So a strong man can push cut rope indefinitely but are you testing the steel or your strength and will?


Test #3 go hunting, process the animal hide and fur when field dressing. The polish will start slipping on the cuts faster. Same with fish too.



Hey,

At the end of the day, use a polished edge for whatever you like but that doesn't mean it's the right finish for the job and some of us care about those details.


Do what makes you happy.

Shawn.

Hmmmm

Looks like a new set of tests w/o waiting for the results of the last requested test. The new tests will a long time to accomplis with the "game cleaning" requirements. You can "put it back on me" all you want - the tests will be on video, the toothy edges will be sharp.

I like how you carefully stack the test requirements to produce the results that you want to see. Why didn't you have any comments when I first asked Bloke about it? Before I conducted that test and recorded with video?

#1) How about we cut 10 pieces of manilla rope then repeat the loop rope test cut as a measure of efficacy?


#2) So downward (push cut) efficacy is the only fair way to measure loss of efficacy in cutting performance? Even though we are applying force in two dimensions, we'll just measure one? interesting.


#3) Already done multiple times, though admittedly, not with S110V. Have conducted extensive testing with my Dozier Yukon Skinner cleaning about a dozen deer and I'll take a highly polished edge all day, every day over a toothy edge.

How about you conduct that testing and post it on the forum, I'm eagerly waiting to give my commentary on your results.

David
https://youtu.be/P2rf5A3iHoE



Canazes9 wrote:
Sat Mar 03, 2018 9:18 pm
Bloke wrote:
Sat Mar 03, 2018 9:14 pm
Canazes9 wrote:
Sat Mar 03, 2018 8:35 pm
My highly polished edges cut rope great, honestly can't answer on the fish bones as I'm an electric knife guy when it's time to filet my catch.

Maybe I'm using the wrong rope - what rope are you finding polished edges won't cut?

David
I've found difficulty in cutting any of the synthetics and natural fibre ropes with a refined edge.

A prime example would be after I took HAP40 to hair whittling off UF stones on the SM not long after I joined the forum and contacted the member here who explained how to do it to brag about my sharpening ability. Ah, hahaha!

He challenged me to bend some rope into a loop put the knife in the loop and try to cut out. So I did and it certainly didn't cut anything like a coarse edge does. In fact it slid a lot like a blunt blade would.
Polypropylene? Nylon? Size?

Can't say that I've tried cutting a loop as described, usually cutting to length on some wood backing. Going to try some rope tomorrow, appreciate the input.

David


Again, doing what was requested of me, not cutting some rotten natural fiber rope.

David

Canazes9
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Posts: 253
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Re: Sharpening S110V

Postby Canazes9 » Sun Mar 04, 2018 11:01 pm

Ankerson wrote:
Sun Mar 04, 2018 10:44 pm
Bottom line is in my controlled testing over a wide range of steels a coarse edge will out cut a polished edge by a very large amount as in HUGE amount percentage wise.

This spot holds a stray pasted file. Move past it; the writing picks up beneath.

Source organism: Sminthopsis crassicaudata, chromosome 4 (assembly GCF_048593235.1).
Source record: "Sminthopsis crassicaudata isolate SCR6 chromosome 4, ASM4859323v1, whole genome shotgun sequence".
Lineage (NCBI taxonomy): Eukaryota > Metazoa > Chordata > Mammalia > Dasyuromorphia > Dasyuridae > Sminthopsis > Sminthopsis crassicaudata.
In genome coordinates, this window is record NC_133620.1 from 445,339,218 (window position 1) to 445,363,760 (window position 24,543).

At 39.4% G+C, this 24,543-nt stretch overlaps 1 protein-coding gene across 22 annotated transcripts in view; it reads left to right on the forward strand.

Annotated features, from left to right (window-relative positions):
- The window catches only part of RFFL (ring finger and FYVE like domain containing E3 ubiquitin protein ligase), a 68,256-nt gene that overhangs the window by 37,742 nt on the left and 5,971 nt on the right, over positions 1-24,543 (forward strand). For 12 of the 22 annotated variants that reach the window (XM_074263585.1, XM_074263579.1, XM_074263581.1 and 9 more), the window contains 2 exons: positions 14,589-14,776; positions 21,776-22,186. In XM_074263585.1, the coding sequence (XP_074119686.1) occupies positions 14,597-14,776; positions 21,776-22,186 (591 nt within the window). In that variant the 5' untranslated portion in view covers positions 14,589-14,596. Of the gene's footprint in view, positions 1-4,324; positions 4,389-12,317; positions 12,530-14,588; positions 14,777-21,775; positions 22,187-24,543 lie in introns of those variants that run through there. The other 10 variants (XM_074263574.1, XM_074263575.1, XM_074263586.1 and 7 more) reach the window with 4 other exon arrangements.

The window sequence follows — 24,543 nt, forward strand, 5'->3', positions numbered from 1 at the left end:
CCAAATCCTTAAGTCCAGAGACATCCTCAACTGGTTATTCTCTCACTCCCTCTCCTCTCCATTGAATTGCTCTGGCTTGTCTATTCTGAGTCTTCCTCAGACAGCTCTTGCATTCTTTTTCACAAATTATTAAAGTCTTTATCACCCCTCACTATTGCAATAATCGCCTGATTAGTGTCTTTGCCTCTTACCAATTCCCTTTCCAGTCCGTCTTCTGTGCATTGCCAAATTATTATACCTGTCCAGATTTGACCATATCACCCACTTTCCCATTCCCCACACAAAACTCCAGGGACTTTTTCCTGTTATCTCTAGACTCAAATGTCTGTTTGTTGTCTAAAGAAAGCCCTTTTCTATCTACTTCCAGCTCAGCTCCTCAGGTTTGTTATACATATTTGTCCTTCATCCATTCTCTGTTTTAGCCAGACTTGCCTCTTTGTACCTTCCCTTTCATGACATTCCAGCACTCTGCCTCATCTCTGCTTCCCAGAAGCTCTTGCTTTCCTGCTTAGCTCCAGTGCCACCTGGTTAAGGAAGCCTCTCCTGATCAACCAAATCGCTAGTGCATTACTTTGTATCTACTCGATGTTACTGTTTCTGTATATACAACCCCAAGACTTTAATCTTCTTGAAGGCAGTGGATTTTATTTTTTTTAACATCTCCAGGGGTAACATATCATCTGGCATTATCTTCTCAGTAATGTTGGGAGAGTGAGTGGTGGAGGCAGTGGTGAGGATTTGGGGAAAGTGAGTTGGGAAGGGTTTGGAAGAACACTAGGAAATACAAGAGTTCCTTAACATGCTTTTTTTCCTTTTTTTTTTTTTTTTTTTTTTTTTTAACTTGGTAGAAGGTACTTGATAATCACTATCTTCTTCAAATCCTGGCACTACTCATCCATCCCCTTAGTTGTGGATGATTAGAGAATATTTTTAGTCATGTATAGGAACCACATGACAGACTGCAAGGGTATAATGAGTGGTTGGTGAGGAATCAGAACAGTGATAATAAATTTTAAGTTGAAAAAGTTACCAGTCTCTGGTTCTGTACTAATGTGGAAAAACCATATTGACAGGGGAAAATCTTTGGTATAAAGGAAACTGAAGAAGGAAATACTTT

I have seen as much as 400% + difference in favor of coarse edges.

The difference is so high and consistent that I stopped testing polished edges at all after awhile.
A common theme here - you talk more than you post data.

Prove it.

David

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Ankerson
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Location: Raleigh, NC

Re: Sharpening S110V

Postby Ankerson » Sun Mar 04, 2018 11:04 pm

Canazes9 wrote:
Sun Mar 04, 2018 11:01 pm
Ankerson wrote:
Sun Mar 04, 2018 10:44 pm
Bottom line is in my controlled testing over a wide range of steels a coarse edge will out cut a polished edge by a very large amount as in HUGE amount percentage wise.

I have seen as much as 400% + difference in favor of coarse edges.

The difference is so high and consistent that I stopped testing polished edges at all after awhile.
A common theme here - you talk more than you post data.

Prove it.

David
I have a number of times over the years if you do the research.

I have more data than just about anyone.

Canazes9
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Posts: 253
Joined: Sun Jul 30, 2017 1:57 pm

Re: Sharpening S110V

Postby Canazes9 » Sun Mar 04, 2018 11:07 pm

Ankerson wrote:
Sun Mar 04, 2018 11:04 pm

I have a number of times over the years if you do the research.
I'm no more interested in it than you are.

David

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Ankerson
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Re: Sharpening S110V

Postby Ankerson » Sun Mar 04, 2018 11:09 pm

Canazes9 wrote:
Sun Mar 04, 2018 11:07 pm
Ankerson wrote:
Sun Mar 04, 2018 11:04 pm

I have a number of times over the years if you do the research.
I'm no more interested in it than you are.

David
Perhaps since you are doing nothing more than trolling.

I wish you luck in your future ventures.

Canazes9
Member
Posts: 253
Joined: Sun Jul 30, 2017 1:57 pm

Re: Sharpening S110V

Postby Canazes9 » Sun Mar 04, 2018 11:18 pm

Ankerson wrote:
Sun Mar 04, 2018 11:09 pm
Canazes9 wrote:
Sun Mar 04, 2018 11:07 pm
Ankerson wrote:
Sun Mar 04, 2018 11:04 pm

I have a number of times over the years if you do the research.
I'm no more interested in it than you are.

David
Perhaps since you are doing nothing more than trolling.
Of course.


That's the watch word of the day here.

I give my personal experience, someone suggests a test. No one says a word. I conduct the test, as requested, get results that don't correspond with accepted forum dogma. I get dogpiled by an ever more unruly, rude mob, You state you have untold amounts of data proving I'm wrong, but produce nothing but snide comments, and NOW

I MUST BE TROLLING!

Too funny!



David